Just how far the newly minted Labour-Green coalition-in-waiting has to go is underlined in RNZ's Poll of Polls.
National's lead over the combined Labour-Green total in the average of the four polls through May was 4.7 percent.
But there is some hope for the newly-weds.
First, only part of the last poll in the four-poll average, TV One's, aired on Tuesday night (7 June), was taken after the two parties' 31 May 'memorandum of understanding'. The full effect, if any, of the join-up will show up only after some time.
Second, the trend since January has been towards a lower National lead over the joined-up pair - to a bit under 3% by the end of May. If this trend continues, the combined Labour-plus-Greens score will head National by the end of 2016, well before the next election, due by October 2017.
But the chart also shows that trends can reverse. A nine-month trend towards Labour-plus-Greens from the 2014 election put National briefly behind in mid-2015. But that trend reversed over the next six months into a healthy National lead.
Moreover, National's average through this year has been between 44% and 48%, remarkably high for the midyear of a third term in government.
Still, the long-term trend since the 2014 election is towards the break-even line.
Much depends on whether Labour can dig itself out of its pit. Through this year it has sat around or a bit below 30%, dipping to 28.1% in April. Unless it can add at least 5 percentage points by the 2017 election, the government-in-waiting it hopes it has formed with the Greens may well still be waiting in 2018.
The Greens have maintained an average of around 12% through this year, hitting a high of 13.2% when Labour hit its low. That raises another question: can either of the partners lift its support by bringing in new support from National or New Zealand First or the non-vote? Or will they cannibalise each other?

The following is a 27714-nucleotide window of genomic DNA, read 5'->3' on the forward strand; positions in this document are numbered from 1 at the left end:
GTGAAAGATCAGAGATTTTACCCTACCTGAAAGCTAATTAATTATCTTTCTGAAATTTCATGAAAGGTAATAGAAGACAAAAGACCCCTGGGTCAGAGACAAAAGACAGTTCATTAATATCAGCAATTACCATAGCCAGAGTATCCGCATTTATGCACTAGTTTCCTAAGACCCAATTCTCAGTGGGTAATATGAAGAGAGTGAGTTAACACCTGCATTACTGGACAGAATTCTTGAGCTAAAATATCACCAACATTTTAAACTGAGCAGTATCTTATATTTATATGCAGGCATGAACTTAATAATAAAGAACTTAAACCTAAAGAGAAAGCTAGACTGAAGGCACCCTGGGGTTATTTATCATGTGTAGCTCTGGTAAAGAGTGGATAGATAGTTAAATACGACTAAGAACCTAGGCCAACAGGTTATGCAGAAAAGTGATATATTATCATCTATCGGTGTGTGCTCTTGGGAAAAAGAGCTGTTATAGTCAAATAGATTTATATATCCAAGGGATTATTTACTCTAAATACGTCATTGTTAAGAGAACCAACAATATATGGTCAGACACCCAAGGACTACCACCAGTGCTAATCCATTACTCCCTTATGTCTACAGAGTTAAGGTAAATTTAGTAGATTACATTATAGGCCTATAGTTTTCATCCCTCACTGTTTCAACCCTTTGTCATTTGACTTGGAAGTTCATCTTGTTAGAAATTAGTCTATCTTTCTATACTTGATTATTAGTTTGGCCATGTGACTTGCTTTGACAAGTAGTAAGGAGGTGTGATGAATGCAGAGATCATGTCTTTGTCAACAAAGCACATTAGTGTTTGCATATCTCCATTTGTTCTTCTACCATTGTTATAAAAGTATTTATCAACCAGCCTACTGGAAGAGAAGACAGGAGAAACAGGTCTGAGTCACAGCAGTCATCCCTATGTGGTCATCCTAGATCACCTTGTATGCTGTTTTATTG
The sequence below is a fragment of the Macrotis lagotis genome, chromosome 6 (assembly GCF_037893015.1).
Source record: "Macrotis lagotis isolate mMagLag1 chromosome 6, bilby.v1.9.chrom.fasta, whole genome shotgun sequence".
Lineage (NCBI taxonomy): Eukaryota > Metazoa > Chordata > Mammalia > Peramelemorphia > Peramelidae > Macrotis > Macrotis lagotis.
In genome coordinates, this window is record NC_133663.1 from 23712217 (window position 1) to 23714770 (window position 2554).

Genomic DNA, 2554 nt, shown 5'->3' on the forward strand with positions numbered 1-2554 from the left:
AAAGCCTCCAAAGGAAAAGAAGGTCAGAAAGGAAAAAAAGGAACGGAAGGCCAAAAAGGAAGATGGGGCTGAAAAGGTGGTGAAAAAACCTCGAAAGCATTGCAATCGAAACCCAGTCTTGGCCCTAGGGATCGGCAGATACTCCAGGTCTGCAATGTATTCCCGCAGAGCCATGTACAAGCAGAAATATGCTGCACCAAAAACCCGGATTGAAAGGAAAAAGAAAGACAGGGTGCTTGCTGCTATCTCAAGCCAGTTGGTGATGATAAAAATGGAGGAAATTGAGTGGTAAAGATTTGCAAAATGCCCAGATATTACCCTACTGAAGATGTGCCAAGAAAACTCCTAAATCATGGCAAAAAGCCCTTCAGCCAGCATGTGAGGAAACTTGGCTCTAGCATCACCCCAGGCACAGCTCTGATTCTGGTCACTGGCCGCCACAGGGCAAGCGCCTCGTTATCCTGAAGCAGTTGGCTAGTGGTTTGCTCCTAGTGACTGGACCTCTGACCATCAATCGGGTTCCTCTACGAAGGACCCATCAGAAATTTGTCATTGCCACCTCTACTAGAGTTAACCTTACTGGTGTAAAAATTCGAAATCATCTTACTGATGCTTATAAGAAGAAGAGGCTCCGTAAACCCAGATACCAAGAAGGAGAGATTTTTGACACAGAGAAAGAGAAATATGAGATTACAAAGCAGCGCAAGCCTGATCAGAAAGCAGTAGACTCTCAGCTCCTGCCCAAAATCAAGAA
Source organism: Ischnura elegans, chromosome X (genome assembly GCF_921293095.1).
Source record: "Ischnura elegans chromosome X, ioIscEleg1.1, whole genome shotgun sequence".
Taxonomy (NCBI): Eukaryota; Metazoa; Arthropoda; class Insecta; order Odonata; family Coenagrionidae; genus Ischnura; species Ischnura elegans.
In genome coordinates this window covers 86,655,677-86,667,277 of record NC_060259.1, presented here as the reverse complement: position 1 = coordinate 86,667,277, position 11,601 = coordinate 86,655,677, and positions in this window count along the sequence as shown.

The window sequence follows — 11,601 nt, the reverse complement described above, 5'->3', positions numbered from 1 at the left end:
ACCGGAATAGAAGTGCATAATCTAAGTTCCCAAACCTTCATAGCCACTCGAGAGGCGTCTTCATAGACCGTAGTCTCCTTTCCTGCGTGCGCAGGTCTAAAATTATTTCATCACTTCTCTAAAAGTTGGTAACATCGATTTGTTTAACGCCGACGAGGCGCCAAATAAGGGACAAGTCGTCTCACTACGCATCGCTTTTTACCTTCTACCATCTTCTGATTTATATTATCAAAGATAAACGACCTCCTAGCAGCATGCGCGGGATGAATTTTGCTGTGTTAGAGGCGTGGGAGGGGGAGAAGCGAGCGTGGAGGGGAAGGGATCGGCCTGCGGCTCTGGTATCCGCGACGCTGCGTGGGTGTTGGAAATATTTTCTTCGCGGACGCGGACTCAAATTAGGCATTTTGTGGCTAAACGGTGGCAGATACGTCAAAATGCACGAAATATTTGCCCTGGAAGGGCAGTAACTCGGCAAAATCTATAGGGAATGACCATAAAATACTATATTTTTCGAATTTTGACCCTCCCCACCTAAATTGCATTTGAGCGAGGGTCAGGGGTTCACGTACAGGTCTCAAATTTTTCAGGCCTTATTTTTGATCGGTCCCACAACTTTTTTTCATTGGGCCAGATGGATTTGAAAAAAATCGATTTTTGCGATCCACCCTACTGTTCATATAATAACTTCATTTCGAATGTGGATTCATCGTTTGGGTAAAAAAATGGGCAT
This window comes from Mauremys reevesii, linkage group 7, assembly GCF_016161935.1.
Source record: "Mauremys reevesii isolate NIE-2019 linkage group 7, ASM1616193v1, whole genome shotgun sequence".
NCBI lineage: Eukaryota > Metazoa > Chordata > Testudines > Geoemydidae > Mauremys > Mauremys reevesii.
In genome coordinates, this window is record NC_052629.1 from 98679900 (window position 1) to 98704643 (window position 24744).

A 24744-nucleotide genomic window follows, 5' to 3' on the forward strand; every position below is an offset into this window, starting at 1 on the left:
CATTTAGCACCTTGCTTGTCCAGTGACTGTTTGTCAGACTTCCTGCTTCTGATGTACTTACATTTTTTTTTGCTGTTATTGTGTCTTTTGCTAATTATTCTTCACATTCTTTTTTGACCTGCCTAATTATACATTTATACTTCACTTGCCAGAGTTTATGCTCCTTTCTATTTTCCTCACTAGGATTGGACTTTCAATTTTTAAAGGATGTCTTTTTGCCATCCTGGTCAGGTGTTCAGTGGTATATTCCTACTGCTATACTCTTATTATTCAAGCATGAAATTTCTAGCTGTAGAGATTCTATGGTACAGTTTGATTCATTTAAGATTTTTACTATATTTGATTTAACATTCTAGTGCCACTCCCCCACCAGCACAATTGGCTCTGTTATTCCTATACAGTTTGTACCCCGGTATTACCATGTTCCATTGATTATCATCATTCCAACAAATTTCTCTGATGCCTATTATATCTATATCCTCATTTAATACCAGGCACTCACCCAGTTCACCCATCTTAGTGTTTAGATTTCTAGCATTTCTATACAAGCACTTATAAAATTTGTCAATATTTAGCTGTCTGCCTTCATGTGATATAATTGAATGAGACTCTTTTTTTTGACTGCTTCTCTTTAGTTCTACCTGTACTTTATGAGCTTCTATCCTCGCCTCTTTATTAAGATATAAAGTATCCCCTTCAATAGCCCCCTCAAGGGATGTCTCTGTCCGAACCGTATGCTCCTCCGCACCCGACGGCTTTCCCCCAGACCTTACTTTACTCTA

New Zealand First has held its support close to 10% through this year, up from 7%-8% through 2015. That has reversed the usual non-election-year smaller-party fade. New Zealand First has joined the Greens as an established - fourth - party.
ACT and the Maori Party have each hovered around 1% through the year. United Future has been just above or at zero.
* The poll-of-polls is an arithmetical average of the four most recent major polls from among: TV One Colmar Brunton, TV3 Reid Research, NZ Herald DigiPoll (discontinued since late 2015), Roy Morgan New Zealand and the unpublished UMR Research. The four polls in the most recent average were, in order of interviewing, Morgan (October), TV3, UMR, and TV One (all in May). The first point on the charts is the actual 2014 election result. Only Roy Morgan and UMR have polled in every month throughout the period, so the average is overweighted with those two. The Fairfax Ipsos poll, which was in the 2011-14 averages, has not polled since the 2014 election.